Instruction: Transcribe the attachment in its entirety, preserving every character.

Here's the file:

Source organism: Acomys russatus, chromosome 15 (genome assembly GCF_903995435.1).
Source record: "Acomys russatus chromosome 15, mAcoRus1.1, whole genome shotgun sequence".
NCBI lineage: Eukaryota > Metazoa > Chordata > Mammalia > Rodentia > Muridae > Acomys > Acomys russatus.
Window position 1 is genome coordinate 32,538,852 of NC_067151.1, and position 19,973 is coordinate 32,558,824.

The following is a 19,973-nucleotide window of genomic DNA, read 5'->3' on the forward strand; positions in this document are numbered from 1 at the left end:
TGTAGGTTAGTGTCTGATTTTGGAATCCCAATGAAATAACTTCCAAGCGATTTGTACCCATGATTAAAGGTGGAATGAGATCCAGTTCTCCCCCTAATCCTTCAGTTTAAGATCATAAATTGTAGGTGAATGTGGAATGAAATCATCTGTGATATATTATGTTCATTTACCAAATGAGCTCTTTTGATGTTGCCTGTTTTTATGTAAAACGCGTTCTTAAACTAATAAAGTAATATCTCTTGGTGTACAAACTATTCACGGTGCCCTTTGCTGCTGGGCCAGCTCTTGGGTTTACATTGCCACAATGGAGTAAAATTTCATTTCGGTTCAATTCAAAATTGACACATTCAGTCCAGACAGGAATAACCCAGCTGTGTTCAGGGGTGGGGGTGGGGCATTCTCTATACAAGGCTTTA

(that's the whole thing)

Source organism: Acomys russatus, chromosome 15 (genome assembly GCF_903995435.1).
Source record: "Acomys russatus chromosome 15, mAcoRus1.1, whole genome shotgun sequence".
NCBI lineage: Eukaryota > Metazoa > Chordata > Mammalia > Rodentia > Muridae > Acomys > Acomys russatus.
Window position 1 is genome coordinate 32,538,852 of NC_067151.1, and position 19,973 is coordinate 32,558,824.

The following is a 19,973-nucleotide window of genomic DNA, read 5'->3' on the forward strand; positions in this document are numbered from 1 at the left end:
TGTAGGTTAGTGTCTGATTTTGGAATCCCAATGAAATAACTTCCAAGCGATTTGTACCCATGATTAAAGGTGGAATGAGATCCAGTTCTCCCCCTAATCCTTCAGTTTAAGATCATAAATTGTAGGTGAATGTGGAATGAAATCATCTGTGATATATTATGTTCATTTACCAAATGAGCTCTTTTGATGTTGCCTGTTTTTATGTAAAACGCGTTCTTAAACTAATAAAGTAATATCTCTTGGTGTACAAACTATTCACGGTGCCCTTTGCTGCTGGGCCAGCTCTTGGGTTTACATTGCCACAATGGAGTAAAATTTCATTTCGGTTCAATTCAAAATTGACACATTCAGTCCAGACAGGAATAACCCAGCTGTGTTCAGGGGTGGGGGTGGGGCATTCTCTATACAAGGCTTTA